DADE CITY — The judge stared down at the stick-thin woman in glasses. Orange jail garb sagged on her body.
"I've been back and forth about what to do with you," Circuit Judge Pat Siracusa said.
Earlier this week the judge had listened to a psychologist testify about 31-year-old Tawnya Jo Hines, who had stuffed her newborn daughter, Angel, into a cabinet to die in 2004. She had suffered at the hands of an alcoholic father and schizophrenic mother, the doctor said, and was left mildly retarded after being hit by a truck at age 5.
Other testimony was equally dark and troubling: Hines had been sexually abused by her brother, and state agents removed her 2-year-old son from her parents' home, where the floor had holes, roaches crawled the walls and a gun sat out in the open.
After being charged with the murder of her baby, Hines underwent years of examination. On Tuesday, she pleaded guilty to second-degree murder. She had no deal worked out with prosecutors, so her fate was left in the hands of Siracusa. She faced a maximum of life in prison.
On Thursday, the judge spared Hines prison time. Though prosecutors complained that she had never expressed remorse for the crime, Siracusa sentenced her to 30 years probation.
"Taking into consideration everything that's happened to you, I'd like give you the second chance you didn't give Angel," he said. "Or you didn't get from anyone else."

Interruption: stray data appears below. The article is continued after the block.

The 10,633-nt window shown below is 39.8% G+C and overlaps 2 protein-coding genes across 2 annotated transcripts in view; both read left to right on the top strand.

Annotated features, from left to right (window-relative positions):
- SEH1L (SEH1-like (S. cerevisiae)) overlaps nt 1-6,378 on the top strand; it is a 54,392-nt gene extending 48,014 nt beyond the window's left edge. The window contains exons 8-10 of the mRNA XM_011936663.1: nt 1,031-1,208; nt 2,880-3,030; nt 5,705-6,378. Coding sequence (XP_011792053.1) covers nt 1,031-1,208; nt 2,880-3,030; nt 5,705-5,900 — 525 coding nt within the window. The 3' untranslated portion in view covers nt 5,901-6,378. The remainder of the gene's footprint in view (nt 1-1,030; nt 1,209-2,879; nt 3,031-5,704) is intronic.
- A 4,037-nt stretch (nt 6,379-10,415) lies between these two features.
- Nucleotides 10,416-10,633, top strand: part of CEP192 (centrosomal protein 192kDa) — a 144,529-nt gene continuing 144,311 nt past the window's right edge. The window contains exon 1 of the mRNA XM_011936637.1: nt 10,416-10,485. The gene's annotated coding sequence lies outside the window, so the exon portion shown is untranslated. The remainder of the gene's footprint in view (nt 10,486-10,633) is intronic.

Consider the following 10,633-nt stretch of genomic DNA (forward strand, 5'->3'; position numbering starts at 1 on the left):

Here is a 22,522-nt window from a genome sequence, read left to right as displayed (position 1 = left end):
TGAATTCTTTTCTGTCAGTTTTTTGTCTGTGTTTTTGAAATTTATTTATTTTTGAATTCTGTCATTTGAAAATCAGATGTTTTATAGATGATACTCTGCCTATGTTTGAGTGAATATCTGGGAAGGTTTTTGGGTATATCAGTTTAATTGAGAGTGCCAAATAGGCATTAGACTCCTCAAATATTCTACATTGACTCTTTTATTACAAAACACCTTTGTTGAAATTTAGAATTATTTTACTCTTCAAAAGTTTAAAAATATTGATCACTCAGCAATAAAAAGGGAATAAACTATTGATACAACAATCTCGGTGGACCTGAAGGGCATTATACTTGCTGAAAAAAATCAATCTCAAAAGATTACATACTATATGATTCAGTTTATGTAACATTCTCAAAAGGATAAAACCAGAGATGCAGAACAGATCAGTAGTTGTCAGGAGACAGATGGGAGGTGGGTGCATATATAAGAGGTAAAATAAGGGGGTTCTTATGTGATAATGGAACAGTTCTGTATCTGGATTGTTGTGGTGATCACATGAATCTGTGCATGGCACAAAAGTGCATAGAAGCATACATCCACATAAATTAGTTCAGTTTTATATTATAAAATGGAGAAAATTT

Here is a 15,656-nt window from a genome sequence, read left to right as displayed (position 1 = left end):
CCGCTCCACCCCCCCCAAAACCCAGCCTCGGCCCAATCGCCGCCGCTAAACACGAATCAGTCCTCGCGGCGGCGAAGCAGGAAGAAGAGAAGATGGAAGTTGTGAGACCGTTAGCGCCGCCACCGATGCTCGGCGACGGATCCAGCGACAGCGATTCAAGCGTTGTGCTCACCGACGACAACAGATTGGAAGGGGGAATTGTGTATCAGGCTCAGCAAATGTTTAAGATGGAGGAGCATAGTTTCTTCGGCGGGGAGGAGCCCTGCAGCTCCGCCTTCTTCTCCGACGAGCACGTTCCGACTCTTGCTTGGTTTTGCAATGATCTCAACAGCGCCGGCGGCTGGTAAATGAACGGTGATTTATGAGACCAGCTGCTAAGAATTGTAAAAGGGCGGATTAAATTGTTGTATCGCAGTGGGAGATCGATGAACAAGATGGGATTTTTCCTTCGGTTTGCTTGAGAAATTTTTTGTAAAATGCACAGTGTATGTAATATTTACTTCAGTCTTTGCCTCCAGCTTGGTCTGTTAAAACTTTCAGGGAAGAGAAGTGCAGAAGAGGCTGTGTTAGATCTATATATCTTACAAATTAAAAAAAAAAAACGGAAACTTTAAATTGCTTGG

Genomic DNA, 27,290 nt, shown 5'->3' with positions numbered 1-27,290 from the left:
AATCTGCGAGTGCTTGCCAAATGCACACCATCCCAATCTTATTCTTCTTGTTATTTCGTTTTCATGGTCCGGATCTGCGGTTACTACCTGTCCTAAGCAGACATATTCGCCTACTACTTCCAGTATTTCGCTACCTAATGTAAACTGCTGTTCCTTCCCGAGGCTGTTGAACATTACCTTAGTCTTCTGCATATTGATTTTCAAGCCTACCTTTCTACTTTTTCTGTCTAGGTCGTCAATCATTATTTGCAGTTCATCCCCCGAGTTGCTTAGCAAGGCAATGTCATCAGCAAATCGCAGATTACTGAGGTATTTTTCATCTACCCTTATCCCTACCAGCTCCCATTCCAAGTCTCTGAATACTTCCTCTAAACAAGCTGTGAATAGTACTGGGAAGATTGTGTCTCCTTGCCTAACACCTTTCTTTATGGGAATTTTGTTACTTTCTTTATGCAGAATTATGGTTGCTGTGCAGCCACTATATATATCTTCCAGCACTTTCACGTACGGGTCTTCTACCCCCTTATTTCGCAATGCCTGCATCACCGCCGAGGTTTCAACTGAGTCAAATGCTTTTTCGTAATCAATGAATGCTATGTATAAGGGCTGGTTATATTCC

Hines, who had wept during the lawyers' closing arguments, remained dry-eyed during the sentencing. On the way out she waved a cuffed hand at her public defender, Violet Assaid.
Siracusa called the case "confusing" and decided to depart from sentencing guidelines based on Hines' background and the fact that she would benefit from mental health treatment.
The state had asked for at least 21 years in prison; Hines' attorney asked for 10 years of probation.
During her probation, Hines must submit to all law enforcement searches, must not abuse drugs or alcohol and must notify the state Department of Children and Families if she gets pregnant. Her lawyer said she is on birth control pills and would agree to being barred from having children, a condition Siracusa said he couldn't legally impose. Hines must not be alone with children and must get permission from parents or guardians in advance of having any supervised contact with children.
Assistant State Attorney Manny Garcia objected to the sentence and noted that it was not remarkable that Hines had obeyed all orders.
"Prison is a great motivator," Garcia said. Despite Hines' background, he said, no one forced her to abandon her baby on June 2, 2004.
On that day, Hines gave birth to the girl on the bathroom floor of her boyfriend's mobile home in Wesley Chapel. She wrapped the baby in a towel and stuffed her in a cabinet, where the baby died of suffocation and abandonment.
Hines, who has an IQ of 67, was found by doctors to be competent to face trial and sane at the time of the crime.
Public defender Assaid said Hines can be rehabilitated.
"She has people who want to help her," she said.
Siracusa ended the sentencing hearing with a warning.
"Mr. Garcia is right," he told Hines. "Prison is a great motivator. See to it you are motivated."